How many single socks do you have at home? Have you been hanging onto them for months or even years, simply because you’re an optimist and you believe you’ll find their mates one day?
Do you suspect that when you’re asleep at night there’s some sort of sock party happening where they have a little too much to drink and can’t find their way home? Or that socks are being used by extraterrestrials as flying saucer fuel?
I answer ‘yes’ to most of the above, and more. I have two drawers full of nothing but single socks… yes there’s a slight laziness issue but I also tear my hair out trying to find pairs, and I have a whole collection of known single socks without known associates.
I thought I’d attempt to present some ways in which we can rid ourselves of this single sock frustration whilst also drawing out some parallel lessons for the creation of sustainable communities and cities [I know it’s a long bow to draw but keep an open mind…];
Here are my top 6;
- Measure twice and cut once; if I took a little more time in pairing my socks before I chucked them all in the drawer, I’d cut down on the singles and therefore the wastage. The short-cut always costs me time. For sustainable design; great outcomes DO take more time and effort up front, but there’s plenty of evidence to prove that greater upfront effort leads to a lower total cost… we’re bringing the value-add forward;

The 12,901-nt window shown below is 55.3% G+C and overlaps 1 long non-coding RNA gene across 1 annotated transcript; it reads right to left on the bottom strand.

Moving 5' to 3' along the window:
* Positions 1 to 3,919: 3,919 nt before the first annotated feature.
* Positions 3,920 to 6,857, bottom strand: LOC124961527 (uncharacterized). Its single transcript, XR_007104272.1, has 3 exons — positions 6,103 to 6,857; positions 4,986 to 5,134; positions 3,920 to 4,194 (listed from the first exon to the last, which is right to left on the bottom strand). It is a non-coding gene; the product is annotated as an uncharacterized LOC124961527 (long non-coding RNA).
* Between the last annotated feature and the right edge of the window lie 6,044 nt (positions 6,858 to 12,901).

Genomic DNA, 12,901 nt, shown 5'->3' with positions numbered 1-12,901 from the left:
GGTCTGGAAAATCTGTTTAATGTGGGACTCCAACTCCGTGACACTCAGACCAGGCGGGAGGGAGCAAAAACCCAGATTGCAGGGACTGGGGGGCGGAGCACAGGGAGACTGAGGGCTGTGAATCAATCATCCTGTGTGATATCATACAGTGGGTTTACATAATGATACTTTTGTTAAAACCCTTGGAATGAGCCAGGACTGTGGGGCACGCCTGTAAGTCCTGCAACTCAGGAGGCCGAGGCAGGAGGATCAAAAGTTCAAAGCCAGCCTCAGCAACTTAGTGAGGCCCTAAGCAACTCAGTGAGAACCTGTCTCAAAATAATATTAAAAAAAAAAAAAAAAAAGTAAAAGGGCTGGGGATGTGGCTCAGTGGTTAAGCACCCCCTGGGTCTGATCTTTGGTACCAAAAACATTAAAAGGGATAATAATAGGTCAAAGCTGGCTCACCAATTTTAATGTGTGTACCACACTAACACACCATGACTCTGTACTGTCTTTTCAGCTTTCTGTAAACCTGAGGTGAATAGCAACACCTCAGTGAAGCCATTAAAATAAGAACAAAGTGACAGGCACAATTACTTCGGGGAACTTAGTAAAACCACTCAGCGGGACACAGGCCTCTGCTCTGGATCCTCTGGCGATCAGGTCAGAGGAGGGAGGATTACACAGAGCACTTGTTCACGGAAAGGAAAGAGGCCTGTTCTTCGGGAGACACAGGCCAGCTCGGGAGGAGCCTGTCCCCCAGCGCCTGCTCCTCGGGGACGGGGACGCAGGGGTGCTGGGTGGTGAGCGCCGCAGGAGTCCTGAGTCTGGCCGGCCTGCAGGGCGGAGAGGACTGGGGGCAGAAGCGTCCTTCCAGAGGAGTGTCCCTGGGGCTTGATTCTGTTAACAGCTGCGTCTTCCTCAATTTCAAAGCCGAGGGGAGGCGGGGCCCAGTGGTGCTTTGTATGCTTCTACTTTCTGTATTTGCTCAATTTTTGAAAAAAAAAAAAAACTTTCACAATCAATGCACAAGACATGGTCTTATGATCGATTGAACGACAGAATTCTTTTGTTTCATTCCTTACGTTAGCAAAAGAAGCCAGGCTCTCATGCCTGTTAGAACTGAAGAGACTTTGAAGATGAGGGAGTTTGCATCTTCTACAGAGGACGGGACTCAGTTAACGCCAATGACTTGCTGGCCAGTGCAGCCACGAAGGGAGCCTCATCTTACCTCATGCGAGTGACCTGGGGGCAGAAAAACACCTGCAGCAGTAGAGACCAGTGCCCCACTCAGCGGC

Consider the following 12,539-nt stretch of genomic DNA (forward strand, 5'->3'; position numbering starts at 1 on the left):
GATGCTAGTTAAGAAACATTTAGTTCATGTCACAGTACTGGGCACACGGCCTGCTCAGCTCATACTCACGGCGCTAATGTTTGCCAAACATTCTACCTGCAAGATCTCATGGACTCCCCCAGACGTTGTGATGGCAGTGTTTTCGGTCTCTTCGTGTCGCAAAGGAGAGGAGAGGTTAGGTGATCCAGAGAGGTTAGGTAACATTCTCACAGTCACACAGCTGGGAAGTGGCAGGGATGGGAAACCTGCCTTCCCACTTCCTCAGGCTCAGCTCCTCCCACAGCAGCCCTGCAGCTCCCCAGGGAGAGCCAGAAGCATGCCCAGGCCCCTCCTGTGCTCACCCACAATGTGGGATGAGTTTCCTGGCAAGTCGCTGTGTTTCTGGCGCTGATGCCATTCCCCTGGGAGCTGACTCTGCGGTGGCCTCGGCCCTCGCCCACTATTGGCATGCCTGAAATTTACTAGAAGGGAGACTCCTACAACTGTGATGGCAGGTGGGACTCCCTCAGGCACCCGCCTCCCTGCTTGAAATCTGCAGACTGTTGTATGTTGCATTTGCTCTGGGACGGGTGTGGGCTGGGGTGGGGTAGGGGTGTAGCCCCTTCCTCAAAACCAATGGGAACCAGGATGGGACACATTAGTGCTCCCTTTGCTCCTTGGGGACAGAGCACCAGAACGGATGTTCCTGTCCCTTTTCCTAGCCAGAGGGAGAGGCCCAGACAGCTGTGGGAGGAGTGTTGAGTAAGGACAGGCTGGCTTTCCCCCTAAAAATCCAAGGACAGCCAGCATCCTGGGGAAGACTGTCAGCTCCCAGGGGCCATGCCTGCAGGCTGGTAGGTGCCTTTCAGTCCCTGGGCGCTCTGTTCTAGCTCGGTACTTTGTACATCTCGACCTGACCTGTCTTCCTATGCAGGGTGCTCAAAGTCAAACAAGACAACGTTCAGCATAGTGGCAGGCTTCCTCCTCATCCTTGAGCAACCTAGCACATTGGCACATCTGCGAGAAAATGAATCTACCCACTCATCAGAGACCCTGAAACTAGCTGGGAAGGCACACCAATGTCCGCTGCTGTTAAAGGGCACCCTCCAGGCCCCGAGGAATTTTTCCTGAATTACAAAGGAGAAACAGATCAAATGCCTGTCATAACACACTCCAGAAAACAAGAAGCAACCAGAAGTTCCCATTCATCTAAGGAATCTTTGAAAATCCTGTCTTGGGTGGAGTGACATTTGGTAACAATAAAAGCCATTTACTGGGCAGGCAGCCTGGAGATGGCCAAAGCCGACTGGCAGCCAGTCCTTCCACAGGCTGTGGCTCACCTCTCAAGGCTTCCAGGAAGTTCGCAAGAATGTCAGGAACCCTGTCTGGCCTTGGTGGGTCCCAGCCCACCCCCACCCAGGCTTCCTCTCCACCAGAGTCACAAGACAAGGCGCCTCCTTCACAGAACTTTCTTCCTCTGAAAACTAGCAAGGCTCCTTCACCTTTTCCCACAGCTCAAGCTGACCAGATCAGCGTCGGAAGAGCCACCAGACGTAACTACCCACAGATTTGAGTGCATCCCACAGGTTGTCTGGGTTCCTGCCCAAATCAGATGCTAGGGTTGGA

- Design for Maintainability; when we get into a sales frenzy and stock up on lots of socks we’re creating a downstream single sock nightmare – the more variation in sock types, the more chance of singles. For sustainable design; we need to be designing backwards from the desired long term outcome. ‘What is the optimum comfort and maintenance scenario, and how do we design to enable that?’
- Design for Redundancy; building on the above tip, the less variation in sock design, the less chance of creating singles [refer to the formula at the end of the post]. For sustainable design; optimise the basics first – if you can keep things simple and use off-the-shelf-products, do it. There is always a time for fancy socks, just not every day.
- Design for Adaptability; Jerry Seinfeld’s theory is that socks are larvae for coat hangers, so single socks are just those that haven’t metamorphosed during the night. For sustainable design; plan for adaptation – things change and evolve, and what works now won’t always be the right solution… allow the change to happen;
- Our Decisions Last Forever; single socks cannot be thrown away. Ever. Even if you put one in the bin, the next morning it will be back in your drawer. It haunts us. For sustainable design; our design decisions have long term consequences, and we and our descendents have to live with them… and with single socks. Have fun and enjoy your work, but remember the responsibility we carry;
- Dobby Took It; if you know Harry Potter, you’ll know that Dobby likes single socks. For sustainable design; sometimes it doesn’t matter how clever we are, occasionally there is the ‘Dobby factor’ where human or animal gets involved and doesn’t behave in accordance with our design or prediction. We can’t possibly predict everything we humans might do, but spending more time trying to anticipate Dobby is going to make our designs more robust.
And the magic no-more-single-socks formula?
N + 1, where ‘N’ equals the number of sock designs/types.
Even in pitch dark, if you follow this formula you’re guaranteed to get a pair. For example, if you have 3 x sock types, you need to pull out only 4 socks to guarantee a pair. 4 sock types, pull out 5 socks. If you’re like me it won’t matter how many darn socks you pull out, and you should refer to tip no. 3 above.
Happy sock hunting.